BOURDAIN

I fought the good fight, readers, and finally my interview with Anthony Bourdain is live and online. See him and a 14-year old Network Fanatic in this week’s FN Dish (click here) and then watch the extended interview with him here. (Or just type in fndish.com–and make sure to bookmark it!)

Food Tastes Better When It Has a Good Story

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We ask many things of our food. We ask that our food is clearly identifiable (anything strange and murky immediately turns us off); we ask that our food is reasonably healthy–even if that means laying a redemptive tomato on a greasy, heart-crushing 5-pound burger. We ask that our food is prepared in a clean kitchen, we ask that our food is served hot, or at least reasonably warm. We ask that our food is tasty, that it is filling, that it has good value ($20 for two scallops does not a happy customer make). Mostly, we ask that our food fills that very primal need for gastronomical satisfaction. What we don’t often ask is for our food to have a story.

What did you have for lunch today? Where did you get it? Ok, you got it from the sandwich shop, or you made it yourself, but what went in it? And where did that come from? What’s its story?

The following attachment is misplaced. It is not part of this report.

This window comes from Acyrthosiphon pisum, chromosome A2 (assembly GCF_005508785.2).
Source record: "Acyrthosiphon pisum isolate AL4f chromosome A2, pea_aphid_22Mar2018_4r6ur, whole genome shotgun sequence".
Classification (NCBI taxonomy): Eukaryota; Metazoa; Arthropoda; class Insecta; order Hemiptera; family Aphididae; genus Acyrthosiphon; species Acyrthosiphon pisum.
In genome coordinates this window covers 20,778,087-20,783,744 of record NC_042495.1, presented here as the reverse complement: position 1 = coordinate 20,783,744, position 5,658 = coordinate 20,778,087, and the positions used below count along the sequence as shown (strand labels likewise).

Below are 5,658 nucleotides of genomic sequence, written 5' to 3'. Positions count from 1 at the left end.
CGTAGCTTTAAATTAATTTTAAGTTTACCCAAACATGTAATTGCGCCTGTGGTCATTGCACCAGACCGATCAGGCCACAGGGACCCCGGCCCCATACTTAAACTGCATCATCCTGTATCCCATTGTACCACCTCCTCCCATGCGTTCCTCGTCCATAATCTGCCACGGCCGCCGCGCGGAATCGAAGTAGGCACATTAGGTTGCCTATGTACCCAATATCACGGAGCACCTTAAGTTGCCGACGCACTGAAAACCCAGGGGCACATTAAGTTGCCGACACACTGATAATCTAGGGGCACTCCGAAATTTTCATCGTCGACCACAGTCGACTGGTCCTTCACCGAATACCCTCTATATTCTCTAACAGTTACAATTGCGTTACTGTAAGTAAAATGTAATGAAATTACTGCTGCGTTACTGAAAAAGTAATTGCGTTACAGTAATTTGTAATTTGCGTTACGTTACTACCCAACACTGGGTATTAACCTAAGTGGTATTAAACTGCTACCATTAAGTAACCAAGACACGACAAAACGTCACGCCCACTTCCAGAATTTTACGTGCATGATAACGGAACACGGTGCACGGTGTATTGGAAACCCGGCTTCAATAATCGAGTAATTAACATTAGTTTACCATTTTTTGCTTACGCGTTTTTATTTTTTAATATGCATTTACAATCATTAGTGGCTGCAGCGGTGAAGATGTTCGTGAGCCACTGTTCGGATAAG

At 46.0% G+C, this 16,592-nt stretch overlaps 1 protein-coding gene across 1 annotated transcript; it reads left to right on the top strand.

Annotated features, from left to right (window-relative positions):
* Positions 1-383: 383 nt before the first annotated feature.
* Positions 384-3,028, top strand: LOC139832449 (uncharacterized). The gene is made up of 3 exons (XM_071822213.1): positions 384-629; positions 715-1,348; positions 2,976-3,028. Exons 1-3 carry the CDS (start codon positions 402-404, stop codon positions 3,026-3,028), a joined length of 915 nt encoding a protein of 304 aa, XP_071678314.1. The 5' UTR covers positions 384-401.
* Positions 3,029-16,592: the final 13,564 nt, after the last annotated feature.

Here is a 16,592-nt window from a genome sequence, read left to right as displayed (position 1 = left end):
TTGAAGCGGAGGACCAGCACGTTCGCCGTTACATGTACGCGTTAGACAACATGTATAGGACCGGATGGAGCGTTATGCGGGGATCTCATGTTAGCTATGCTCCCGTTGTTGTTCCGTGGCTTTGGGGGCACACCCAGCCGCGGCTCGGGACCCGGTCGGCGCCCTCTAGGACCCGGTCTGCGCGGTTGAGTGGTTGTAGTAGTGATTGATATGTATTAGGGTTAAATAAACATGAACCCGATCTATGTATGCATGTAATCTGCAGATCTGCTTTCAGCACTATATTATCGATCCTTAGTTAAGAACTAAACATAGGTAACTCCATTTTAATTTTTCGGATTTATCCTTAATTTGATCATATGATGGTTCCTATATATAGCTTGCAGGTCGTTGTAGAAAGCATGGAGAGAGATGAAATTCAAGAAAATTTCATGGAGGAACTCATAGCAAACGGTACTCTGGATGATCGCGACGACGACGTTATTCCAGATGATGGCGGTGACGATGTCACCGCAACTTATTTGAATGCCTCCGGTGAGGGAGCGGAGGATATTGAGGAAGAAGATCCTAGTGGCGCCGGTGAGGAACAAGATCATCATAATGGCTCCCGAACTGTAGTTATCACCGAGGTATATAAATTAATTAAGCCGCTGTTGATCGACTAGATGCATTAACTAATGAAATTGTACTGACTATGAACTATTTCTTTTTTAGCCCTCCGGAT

The plate you see in the above photo has a fantastic story. If I told you it’s just ribs and coleslaw, that might be enough for you–in fact, that’d be enough for most people. When I was growing up, a special treat was a trip to Bobby Rubino’s (A Place for Ribs) where the ribs and coleslaw were plentiful (and relatively cheap) and anyone who asked, “Do these ribs have a story?” would be socked on the head. I’m sure the ribs at Bobby Rubino’s have a story, it’s just not a story you’d want to know. But the story of the plate above is a story that should make you happy. Let me tell it to you.